By Talia Avakian
August 03, 2018
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Taking a backpacking trip can sometimes mean roughing it, but a new study shows the benefits this can have to your overall mental health and problem-solving abilities.

The study published this May in the Journal of Travel Research titled “Backpacker Personal Development, Generalized Self-Efficacy, and Self-Esteem: Testing a Structural Model,” provides an explanation on how backpacking affects individuals’ self-efficacy (their perception of how well they can cope in various situations presented to them) and self-esteem.

Researchers from China's Sun Yat-sen University and Shaanxi Normal University and Australia's Edith Cowan University surveyed close to 500 Chinese and Western backpackers across a one-year period, defining backpacking as a travel style taken by those who prefer low-budget accommodation, longer holidays, flexible itineraries, meeting other travelers, and engaging in social activities.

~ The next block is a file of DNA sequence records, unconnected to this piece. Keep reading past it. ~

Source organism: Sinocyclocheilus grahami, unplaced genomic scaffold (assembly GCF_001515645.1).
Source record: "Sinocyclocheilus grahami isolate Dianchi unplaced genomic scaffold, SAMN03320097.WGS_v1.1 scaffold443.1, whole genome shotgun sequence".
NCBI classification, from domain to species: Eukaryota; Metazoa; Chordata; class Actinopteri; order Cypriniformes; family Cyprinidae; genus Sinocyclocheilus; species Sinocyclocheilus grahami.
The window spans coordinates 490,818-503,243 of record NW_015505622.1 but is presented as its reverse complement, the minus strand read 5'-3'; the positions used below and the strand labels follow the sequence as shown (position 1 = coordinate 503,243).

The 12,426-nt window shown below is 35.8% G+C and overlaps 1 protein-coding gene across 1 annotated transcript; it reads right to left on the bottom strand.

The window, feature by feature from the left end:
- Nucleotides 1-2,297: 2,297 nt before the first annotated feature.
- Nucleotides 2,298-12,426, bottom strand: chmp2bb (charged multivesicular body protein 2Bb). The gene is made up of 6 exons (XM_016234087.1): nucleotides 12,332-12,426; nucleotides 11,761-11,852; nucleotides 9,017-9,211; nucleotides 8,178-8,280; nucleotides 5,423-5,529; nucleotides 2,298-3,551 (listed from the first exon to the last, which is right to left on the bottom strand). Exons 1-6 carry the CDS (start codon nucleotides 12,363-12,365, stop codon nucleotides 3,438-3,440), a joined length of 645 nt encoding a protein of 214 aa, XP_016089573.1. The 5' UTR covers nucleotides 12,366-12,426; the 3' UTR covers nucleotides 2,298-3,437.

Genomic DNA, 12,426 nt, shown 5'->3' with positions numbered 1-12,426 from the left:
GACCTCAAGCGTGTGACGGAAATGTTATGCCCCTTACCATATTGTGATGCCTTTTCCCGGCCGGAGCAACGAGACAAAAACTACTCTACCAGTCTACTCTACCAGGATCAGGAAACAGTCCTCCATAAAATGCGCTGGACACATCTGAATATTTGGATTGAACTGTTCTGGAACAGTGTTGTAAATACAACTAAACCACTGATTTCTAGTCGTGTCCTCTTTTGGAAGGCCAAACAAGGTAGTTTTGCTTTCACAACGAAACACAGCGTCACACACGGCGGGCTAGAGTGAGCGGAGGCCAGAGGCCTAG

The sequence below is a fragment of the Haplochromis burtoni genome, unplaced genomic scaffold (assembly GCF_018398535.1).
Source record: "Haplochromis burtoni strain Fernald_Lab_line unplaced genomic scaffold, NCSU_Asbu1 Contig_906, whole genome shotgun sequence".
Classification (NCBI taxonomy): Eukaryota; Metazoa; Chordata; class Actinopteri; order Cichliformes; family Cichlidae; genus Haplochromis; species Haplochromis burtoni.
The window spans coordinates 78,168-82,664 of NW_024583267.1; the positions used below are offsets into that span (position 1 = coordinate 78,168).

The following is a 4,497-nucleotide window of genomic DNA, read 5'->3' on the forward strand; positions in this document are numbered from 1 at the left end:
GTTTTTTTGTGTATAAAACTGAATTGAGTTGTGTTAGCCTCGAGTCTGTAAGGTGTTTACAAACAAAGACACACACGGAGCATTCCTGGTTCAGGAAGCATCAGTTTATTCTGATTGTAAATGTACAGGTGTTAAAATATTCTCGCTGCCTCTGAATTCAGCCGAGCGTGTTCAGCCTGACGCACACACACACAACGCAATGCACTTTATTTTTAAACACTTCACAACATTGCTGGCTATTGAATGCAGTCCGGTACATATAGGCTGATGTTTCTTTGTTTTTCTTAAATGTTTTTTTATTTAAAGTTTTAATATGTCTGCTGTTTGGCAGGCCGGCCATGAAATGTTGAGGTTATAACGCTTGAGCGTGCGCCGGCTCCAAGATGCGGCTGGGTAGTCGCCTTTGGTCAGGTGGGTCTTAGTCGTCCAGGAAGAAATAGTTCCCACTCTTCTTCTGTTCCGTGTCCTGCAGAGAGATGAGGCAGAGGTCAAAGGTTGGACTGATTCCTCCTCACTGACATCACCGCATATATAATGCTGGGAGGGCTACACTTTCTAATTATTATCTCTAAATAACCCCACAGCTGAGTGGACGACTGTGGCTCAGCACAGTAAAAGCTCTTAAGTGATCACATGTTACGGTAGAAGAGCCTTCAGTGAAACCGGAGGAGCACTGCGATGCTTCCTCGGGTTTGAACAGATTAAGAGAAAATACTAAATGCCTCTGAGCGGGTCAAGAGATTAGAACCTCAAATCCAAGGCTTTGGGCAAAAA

Most respondents were between the ages of 21 to 35 and had taken at least three backpacking trips, with Western participants consisting of British, American, French, German, Dutch, Spanish, and Polish travelers.

The two groups were chosen to assess differences when coming from collectivist (in the case of Chinese backpackers) and individualistic (in the case of Western backpackers) cultural groups, according to researchers.

In Western backpackers, results showed that backpacking leads to acquired capabilities like effective communication, decision-making, adaptability, and problem-solving, all of which contribute to an increase in self-efficacy.

For Chinese backpackers, acquiring skills like time and money management, language development, stress management, and self-motivation provided the biggest increase in self-efficacy. An increase in self-efficacy often correlated to an increase in self-esteem in both groups.

"We believe that when people travel to different parts of the world, especially when they travel outside their cultural comfort zone, they will see something different and that will give them a different perspective," professor Sam Huang, one of the study's researchers, told the Australian Broadcasting Corporation.

"It's not a waste of time, it's not a waste of money, it's a worthwhile investment ... because you can grow your self-confidence and you increase your self-efficacy, which is important in your workplace; and you increase your self-esteem which is quite important to maintain your mental health."